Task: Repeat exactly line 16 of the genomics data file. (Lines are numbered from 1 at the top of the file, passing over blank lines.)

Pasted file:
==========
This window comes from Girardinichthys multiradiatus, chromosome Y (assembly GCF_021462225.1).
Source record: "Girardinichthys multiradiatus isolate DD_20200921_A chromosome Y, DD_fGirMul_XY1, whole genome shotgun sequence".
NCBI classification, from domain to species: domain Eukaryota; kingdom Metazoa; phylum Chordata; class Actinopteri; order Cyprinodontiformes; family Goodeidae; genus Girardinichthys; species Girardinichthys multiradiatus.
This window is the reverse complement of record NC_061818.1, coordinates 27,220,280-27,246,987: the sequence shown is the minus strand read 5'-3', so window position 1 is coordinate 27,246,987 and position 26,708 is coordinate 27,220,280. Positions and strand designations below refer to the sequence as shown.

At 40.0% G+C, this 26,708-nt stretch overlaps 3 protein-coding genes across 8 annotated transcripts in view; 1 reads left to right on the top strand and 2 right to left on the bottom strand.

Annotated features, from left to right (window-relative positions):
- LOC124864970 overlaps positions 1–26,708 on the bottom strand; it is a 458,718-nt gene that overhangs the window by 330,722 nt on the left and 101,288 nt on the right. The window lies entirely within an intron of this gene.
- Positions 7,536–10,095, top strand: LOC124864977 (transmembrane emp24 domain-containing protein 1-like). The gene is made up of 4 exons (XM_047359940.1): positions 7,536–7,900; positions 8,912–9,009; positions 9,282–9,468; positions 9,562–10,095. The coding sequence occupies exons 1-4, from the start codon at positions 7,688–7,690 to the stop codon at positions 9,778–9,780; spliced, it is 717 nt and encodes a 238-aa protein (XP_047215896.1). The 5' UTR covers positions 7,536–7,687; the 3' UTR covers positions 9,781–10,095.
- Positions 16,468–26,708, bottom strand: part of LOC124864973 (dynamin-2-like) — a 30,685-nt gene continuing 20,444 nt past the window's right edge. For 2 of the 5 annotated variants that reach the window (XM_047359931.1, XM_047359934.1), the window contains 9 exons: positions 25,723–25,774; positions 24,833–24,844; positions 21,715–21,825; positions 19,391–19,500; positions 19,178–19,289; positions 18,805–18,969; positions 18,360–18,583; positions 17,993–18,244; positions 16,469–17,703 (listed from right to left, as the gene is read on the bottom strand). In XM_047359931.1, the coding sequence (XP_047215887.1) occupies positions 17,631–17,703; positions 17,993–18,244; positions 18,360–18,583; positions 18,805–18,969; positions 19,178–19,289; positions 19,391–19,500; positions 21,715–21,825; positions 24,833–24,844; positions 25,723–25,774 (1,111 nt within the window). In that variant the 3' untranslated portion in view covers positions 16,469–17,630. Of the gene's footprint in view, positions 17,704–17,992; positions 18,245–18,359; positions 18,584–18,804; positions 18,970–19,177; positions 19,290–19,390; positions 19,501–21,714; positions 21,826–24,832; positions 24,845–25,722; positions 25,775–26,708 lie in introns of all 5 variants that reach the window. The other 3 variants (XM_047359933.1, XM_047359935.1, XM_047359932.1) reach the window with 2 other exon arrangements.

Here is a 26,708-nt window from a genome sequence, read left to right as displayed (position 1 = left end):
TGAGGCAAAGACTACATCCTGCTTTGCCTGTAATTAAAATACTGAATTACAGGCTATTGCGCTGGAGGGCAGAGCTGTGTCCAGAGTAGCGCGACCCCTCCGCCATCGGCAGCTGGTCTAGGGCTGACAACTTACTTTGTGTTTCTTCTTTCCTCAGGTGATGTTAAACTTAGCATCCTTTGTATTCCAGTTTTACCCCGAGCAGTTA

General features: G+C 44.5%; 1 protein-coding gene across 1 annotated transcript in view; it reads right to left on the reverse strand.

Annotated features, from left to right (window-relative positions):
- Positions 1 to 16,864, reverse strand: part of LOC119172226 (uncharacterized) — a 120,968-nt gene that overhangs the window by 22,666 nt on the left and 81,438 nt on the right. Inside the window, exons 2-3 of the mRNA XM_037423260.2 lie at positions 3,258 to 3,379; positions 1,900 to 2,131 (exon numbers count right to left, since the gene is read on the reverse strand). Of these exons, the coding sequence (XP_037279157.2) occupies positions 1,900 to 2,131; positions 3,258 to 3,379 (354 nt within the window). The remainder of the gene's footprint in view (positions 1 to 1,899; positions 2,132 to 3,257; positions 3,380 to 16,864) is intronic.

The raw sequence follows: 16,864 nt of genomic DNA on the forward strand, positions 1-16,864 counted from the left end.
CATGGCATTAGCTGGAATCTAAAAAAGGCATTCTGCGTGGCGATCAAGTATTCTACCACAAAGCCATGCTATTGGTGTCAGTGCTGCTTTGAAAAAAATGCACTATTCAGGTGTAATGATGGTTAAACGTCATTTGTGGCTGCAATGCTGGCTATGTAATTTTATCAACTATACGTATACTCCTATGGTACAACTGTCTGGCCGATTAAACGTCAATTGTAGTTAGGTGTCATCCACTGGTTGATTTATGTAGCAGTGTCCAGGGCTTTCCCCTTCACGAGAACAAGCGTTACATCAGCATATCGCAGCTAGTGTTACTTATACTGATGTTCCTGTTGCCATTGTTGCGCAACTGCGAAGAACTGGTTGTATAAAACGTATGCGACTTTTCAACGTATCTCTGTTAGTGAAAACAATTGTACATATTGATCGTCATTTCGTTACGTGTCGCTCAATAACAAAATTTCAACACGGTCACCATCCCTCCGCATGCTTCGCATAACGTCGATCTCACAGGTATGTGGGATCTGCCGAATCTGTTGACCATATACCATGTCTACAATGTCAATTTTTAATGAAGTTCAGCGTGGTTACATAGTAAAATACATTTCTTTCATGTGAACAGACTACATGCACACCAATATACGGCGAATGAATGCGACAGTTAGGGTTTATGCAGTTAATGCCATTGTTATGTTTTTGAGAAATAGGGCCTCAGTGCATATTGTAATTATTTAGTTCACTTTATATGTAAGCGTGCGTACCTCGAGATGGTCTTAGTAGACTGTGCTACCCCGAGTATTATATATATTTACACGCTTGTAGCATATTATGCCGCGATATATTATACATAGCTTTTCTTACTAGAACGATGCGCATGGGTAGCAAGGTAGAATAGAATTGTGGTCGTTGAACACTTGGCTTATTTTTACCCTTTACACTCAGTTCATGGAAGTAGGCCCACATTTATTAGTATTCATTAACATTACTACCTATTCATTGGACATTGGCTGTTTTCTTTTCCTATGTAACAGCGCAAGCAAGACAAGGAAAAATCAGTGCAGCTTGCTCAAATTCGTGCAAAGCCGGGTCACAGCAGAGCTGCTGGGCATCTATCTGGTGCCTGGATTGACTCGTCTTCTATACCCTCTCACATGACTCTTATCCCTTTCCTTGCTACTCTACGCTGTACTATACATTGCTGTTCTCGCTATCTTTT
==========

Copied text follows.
CATGGCATTAGCTGGAATCTAAAAAAGGCATTCTGCGTGGCGATCAAGTATTCTACCACAAAGCCATGCTATTGGTGTCAGTGCTGCTTTGAAAAAAATGCACTATTCAGGTGTAATGATGGTTAAACGTCATTTGTGGCTGCAATGCTGGCTATGTAATTTTATCAACTATACGTATACTCCTATGGTACAACTGTCTGGCCGATTAAACGTCAATTGTAGTTAGGTGTCATCCACTGGTTGATTTATGTAGCAGTGTCCAGGGCTTTCCCCTTCACGAGAACAAGCGTTACATCAGCATATCGCAGCTAGTGTTACTTATACTGATGTTCCTGTTGCCATTGTTGCGCAACTGCGAAGAACTGGTTGTATAAAACGTATGCGACTTTTCAACGTATCTCTGTTAGTGAAAACAATTGTACATATTGATCGTCATTTCGTTACGTGTCGCTCAATAACAAAATTTCAACACGGTCACCATCCCTCCGCATGCTTCGCATAACGTCGATCTCACAGGTATGTGGGATCTGCCGAATCTGTTGACCATATACCATGTCTACAATGTCAATTTTTAATGAAGTTCAGCGTGGTTACATAGTAAAATACATTTCTTTCATGTGAACAGACTACATGCACACCAATATACGGCGAATGAATGCGACAGTTAGGGTTTATGCAGTTAATGCCATTGTTATGTTTTTGAGAAATAGGGCCTCAGTGCATATTGTAATTATTTAGTTCACTTTATATGTAAGCGTGCGTACCTCGAGATGGTCTTAGTAGACTGTGCTACCCCGAGTATTATATATATTTACACGCTTGTAGCATATTATGCCGCGATATATTATACATAGCTTTTCTTACTAGAACGATGCGCATGGGTAGCAAGGTAGAATAGAATTGTGGTCGTTGAACACTTGGCTTATTTTTACCCTTTACACTCAGTTCATGGAAGTAGGCCCACATTTATTAGTATTCATTAACATTACTACCTATTCATTGGACATTGGCTGTTTTCTTTTCCTATGTAACAGCGCAAGCAAGACAAGGAAAAATCAGTGCAGCTTGCTCAAATTCGTGCAAAGCCGGGTCACAGCAGAGCTGCTGGGCATCTATCTGGTGCCTGGATTGACTCGTCTTCTATACCCTCTCACATGACTCTTATCCCTTTCCTTGCTACTCTACGCTGTACTATACATTGCTGTTCTCGCTATCTTTT